There was a period of time a little over a decade ago when I was preparing to move into a camper van.
I didn't own the van. I had no plans for how I'd get one. But I knew that was going to be my next step. I was a broke college student working on a degree in music with vague aspirations of writing a musical and knew that I'd never be more than a starving artist.
For a lot of reasons, that's not what happened, but during that period and for several years after I thought of myself as a minimalist. I read a lot of blogs with tips and tricks for getting by with less. I got rid of all kinds of stuff that I decided I didn't need anymore. I was quite happy with that lifestyle, and it persisted until I found myself in a relatively stable 9-to-5 job with a lot more disposable income than I ever would have had as a starving artist.
That skill set was incredibly useful when it came time to move into the RV. Having gotten rid of almost everything I own once, it was almost easier to do it a second time. Most of the things I got rid of, if I ever need them again, they won't be hard to find. The rest of it had either served its purpose or no longer "sparked joy" (to steal a phrase from Marie Kondo, with whom I was not familiar at the time but oh boy do I appreciate her worldview.)
I'm not sure I think of myself as a minimalist anymore. Maybe I am. There's no competition to be won by being more minimal than anyone else, but I think if I had less stuff I probably would be in a camper van now rather than this relatively large class A motorhome. The RV I ended up with was only a little bit bigger than the one I wanted, and I was driven more by layout than storage space, but I knew I needed to cross a certain threshold because there were some things I was not going to let go.
The most important thing I took away from my time as a minimalist is the idea that buying one nice thing that does its job well can replace an entire fleet of kinda-okay things that each did a part of the job kinda-okay. Usually that means a higher up-front cost. My experience, which does come from the place of privilege of being able to afford the nice thing in the first place, is that it's worth the upgrade to the one nice thing.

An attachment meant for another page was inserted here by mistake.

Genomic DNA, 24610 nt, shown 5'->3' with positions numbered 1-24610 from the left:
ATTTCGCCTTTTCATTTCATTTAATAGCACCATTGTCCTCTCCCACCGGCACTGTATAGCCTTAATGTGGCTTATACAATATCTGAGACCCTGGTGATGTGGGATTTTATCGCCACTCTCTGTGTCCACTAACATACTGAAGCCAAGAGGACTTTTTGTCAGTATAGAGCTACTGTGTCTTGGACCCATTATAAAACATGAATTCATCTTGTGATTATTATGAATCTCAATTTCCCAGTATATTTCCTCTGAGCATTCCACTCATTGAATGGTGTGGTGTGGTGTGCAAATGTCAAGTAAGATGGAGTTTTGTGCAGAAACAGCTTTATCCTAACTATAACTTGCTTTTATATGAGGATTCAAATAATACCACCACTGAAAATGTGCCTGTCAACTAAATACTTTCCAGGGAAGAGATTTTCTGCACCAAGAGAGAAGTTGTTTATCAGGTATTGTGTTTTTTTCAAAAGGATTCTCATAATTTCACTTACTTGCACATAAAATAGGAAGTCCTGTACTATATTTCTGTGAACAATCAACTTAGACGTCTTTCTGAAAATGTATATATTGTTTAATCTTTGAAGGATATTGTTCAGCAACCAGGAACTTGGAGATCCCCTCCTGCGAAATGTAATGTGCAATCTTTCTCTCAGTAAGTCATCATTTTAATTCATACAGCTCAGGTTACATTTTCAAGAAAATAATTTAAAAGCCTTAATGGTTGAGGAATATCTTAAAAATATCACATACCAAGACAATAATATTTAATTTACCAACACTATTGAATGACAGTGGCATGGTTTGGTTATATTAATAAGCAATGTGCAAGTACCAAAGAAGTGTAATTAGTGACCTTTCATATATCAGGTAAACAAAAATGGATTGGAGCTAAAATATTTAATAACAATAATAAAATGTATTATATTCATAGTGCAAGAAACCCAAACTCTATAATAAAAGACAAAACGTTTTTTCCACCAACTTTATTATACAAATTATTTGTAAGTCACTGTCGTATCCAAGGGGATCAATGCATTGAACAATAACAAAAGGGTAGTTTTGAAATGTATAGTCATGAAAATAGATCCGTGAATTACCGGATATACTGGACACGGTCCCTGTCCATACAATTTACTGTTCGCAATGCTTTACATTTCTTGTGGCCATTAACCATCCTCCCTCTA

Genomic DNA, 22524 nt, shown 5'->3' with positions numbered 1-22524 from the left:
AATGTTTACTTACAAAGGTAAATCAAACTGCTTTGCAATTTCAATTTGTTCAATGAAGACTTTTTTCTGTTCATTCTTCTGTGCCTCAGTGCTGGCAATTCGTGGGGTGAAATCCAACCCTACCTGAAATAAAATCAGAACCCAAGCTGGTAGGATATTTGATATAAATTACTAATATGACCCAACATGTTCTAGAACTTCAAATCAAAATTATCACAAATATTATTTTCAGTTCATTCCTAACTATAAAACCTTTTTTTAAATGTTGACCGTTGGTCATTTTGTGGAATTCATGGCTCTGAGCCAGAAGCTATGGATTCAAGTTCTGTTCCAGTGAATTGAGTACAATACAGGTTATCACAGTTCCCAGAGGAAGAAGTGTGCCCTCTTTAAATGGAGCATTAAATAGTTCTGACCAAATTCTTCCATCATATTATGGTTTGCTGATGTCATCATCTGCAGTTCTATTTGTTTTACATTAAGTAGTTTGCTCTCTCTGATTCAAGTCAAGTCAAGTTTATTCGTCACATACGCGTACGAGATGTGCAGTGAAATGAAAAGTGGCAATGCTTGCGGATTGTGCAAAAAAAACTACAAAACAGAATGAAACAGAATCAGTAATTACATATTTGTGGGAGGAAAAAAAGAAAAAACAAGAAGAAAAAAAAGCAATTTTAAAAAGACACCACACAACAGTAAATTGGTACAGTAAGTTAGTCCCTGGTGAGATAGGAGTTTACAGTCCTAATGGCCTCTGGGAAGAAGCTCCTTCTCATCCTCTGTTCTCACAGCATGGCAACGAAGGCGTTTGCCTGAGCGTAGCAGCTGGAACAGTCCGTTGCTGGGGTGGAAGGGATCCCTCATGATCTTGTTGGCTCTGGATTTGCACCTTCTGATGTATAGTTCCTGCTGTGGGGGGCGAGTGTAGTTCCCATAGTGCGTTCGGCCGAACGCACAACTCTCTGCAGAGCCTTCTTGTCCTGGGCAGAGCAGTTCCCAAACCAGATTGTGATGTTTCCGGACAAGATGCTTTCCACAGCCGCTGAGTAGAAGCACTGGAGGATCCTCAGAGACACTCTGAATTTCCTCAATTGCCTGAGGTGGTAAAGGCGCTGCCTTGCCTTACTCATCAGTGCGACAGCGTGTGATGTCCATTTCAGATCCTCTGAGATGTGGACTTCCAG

Kitchen tools are probably the easiest place for me to draw the analogy, but that might be because I'm a highly food-motivated person. I hated cooking for the longest time, and the point where that tide started to change was when I finally broke down and upgraded from a series of $30-40 chef's knives from whichever store I happened to be at to a top notch Wüsthof which at the time cost me about $100.
If you've never used a top quality chef's knife, it's possible you think I'm talking crazy talk and the $30 special from Ikea is plenty good. Well. Okay. You're welcome to feel that way. It doesn't impact me none which chef's knife you use. But the ease and reliability of cutting that a nicer knife bought me totally redefined my relationship with the kitchen.
A proper sharpening stone for it (I recommend the Spyderco Sharpmaker) was a similarly game-changing tool. The TV chefs have probably mentioned that a sharp knife is important, but I don't think they say it loud enough. Prep work that used to take me 30-45 minutes now takes 5-10. Part of that, I'm sure, is better knife skills. But those better knife skills couldn't develop until I got a better knife.
When looking to buy things for the RV, this is the methodology I've used and thus far it's been working for me. I look for one really good high-quality thing that does its job well, and I invest for the future. I have one 2 quart sauce pot. I have one 10 inch fry pan. I don't have a lot of room to dedicate to a lot of different options, so the one I buy needs to work, reliably, in a lot of different situations. In my opinion, for whatever it's worth, it saves money in the long run and makes the daily process of living a little less frustrating.